Rachel & Nova’s Adoption Anniversary: Backpacking on the Pacific Crest Trail

Rachel & Nova’s Adoption Anniversary: Backpacking on the Pacific Crest Trail

  • Erin Swanson

Ruffwear's very own Rachel Jurgensen shares the journey of how she and her dog, Nova, celebrated the 4-year-anniversary of Nova's adoption by backpacking to and from the place where they first met – Odell Lake along the Pacific Crest Trail.

Our lives came together on a windy day in July. I’ll always remember how small she was, this little puppy being scooped out of a truck. She came from Northern California, part of a litter surrendered to the local humane society. After months and months of searching for a new companion, I had all but given up when I stumbled upon the posting online and decided to inquire.

A woman holds her new puppy on a dock by a lake.

I was still deeply aching with grief over the loss of my soul dog, Skyla, who had passed away the year prior. She had been my partner in exploration for 11 years. When we moved to Central Oregon, our camp and hike lifestyle really elevated, quite literally, since our time in the Midwest and the South. Not a day went by where we weren’t craving for a trail up a volcano, down a river, or deep into the forest. The landscape provided us endless variations to dream of.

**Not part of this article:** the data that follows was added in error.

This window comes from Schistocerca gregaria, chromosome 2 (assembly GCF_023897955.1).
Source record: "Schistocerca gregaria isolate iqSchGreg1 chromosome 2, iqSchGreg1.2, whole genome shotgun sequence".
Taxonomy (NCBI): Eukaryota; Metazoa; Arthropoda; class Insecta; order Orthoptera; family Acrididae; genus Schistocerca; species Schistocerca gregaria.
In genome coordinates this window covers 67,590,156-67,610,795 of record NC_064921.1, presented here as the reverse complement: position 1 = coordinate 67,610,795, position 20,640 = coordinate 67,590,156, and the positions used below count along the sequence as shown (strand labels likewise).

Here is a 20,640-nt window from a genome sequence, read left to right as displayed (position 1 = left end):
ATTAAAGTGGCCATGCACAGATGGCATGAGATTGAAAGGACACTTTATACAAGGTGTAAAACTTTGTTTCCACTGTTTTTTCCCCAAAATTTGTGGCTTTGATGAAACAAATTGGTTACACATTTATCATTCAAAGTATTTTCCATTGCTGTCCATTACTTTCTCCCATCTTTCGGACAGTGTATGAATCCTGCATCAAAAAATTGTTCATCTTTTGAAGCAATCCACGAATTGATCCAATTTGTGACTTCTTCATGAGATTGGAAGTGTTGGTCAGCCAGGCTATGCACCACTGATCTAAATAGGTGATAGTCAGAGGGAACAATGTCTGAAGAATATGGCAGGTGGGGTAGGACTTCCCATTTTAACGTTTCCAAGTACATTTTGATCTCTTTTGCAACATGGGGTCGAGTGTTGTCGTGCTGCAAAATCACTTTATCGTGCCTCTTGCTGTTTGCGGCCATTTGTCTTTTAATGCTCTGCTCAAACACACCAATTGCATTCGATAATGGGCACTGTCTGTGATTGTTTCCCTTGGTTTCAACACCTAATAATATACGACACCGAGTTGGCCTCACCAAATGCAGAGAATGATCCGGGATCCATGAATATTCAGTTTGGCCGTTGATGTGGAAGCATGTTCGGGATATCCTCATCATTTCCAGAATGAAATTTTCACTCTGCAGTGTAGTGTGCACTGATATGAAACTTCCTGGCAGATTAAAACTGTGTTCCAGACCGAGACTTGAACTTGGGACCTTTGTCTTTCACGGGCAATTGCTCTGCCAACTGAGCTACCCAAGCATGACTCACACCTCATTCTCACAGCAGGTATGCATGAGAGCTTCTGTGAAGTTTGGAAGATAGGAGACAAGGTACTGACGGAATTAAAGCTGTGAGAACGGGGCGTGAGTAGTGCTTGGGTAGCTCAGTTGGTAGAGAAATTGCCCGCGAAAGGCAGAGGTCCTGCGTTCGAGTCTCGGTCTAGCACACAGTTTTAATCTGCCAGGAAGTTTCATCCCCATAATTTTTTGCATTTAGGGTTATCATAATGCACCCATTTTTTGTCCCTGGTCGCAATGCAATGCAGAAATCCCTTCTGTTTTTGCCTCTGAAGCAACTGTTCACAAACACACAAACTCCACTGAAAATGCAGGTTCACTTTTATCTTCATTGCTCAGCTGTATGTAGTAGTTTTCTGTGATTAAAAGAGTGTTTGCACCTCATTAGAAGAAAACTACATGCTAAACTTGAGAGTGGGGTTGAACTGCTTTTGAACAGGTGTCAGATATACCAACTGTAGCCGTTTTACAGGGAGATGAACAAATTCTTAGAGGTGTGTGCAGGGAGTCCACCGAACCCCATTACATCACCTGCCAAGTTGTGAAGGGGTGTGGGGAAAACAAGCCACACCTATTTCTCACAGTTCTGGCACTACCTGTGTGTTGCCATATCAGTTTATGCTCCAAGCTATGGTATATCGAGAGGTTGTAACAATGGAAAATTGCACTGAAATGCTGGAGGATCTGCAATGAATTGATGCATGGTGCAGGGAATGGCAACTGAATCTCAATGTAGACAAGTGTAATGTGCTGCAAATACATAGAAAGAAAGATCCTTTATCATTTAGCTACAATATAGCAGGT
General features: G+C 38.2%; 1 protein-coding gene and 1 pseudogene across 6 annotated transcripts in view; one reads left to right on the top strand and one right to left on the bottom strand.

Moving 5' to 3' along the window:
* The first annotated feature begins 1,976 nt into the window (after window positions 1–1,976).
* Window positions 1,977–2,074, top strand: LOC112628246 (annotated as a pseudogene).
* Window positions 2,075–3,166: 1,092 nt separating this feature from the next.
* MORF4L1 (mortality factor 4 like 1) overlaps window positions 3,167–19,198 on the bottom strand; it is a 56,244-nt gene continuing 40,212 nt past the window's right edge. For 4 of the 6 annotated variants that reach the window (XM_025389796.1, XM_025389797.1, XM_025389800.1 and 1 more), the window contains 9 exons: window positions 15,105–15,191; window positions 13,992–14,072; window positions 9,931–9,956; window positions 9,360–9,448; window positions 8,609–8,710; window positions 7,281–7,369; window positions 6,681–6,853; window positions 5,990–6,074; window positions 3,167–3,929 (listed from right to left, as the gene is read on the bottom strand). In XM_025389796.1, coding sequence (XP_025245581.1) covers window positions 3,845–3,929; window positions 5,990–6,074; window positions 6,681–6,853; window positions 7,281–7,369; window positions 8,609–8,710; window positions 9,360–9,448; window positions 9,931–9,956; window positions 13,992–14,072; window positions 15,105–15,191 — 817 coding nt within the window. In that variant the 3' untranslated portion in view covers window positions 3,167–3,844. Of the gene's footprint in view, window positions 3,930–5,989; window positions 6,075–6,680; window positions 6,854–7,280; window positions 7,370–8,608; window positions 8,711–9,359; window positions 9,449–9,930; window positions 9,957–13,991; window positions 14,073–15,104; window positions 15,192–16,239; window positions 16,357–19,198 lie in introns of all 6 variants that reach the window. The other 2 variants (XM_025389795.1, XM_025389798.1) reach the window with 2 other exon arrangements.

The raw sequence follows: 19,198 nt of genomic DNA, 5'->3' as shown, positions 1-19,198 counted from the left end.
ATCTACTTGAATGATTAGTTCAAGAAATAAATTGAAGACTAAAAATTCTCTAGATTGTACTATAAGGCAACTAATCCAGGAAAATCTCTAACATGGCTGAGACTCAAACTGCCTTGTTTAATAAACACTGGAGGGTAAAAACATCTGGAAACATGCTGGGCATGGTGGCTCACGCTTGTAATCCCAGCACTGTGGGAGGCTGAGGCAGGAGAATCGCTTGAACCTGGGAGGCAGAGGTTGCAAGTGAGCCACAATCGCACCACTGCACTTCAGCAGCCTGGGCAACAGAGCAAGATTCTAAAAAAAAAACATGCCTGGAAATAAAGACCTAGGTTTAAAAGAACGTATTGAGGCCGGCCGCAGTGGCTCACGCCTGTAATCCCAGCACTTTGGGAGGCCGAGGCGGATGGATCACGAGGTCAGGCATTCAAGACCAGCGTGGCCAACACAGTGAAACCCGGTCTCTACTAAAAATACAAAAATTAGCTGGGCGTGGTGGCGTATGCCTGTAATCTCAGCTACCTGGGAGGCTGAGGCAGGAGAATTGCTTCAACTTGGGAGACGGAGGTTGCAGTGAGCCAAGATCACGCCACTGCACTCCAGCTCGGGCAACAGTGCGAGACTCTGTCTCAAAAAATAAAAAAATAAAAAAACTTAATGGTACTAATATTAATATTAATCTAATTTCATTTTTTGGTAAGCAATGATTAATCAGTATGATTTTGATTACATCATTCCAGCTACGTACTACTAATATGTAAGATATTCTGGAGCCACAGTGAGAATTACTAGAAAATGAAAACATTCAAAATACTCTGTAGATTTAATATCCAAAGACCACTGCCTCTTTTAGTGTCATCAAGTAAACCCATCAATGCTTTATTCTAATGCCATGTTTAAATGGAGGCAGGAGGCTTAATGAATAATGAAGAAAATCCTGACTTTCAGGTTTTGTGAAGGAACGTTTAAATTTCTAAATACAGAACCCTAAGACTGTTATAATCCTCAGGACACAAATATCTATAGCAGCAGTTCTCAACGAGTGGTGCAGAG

So when she was diagnosed with dreaded bone cancer and underwent a leg amputation, my hopes for further exploration together came to an unexpected halt. We had so much left to experience, it seemed. She left my side after a brief and courageous battle. Just like that, I lost my way until another set of paws came around and echoed my own once again.

A close-up photo of a Rottweiler-mix puppy's face.

We weren’t necessarily looking for a young pup, but I had grown weary from searching. Her early beginnings were so reminiscent of Skyla’s – both Rottweiler mixes, both accidents, both 10-weeks-old and from a litter of 10. I took comfort in the subtle signs that perhaps this was the next chapter I was meant to seek.

With most of her littermates being transferred to another shelter in Oregon, we were able to pick her up at their halfway point, which happened to be Odell Lake. This sky blue giant is stunning, spanning 6 miles long here in the Cascades range.

Holding her for the first time brought a rush over me. She was shaking, unsure of what was happening and who we were. It was clear we would need to win her trust and build her confidence in the days ahead. We chose the name Nova, which means “new.” It is also an astronomical term given to bright stars that appear suddenly in the sky and release powerful energy, incredibly fitting for what she symbolized.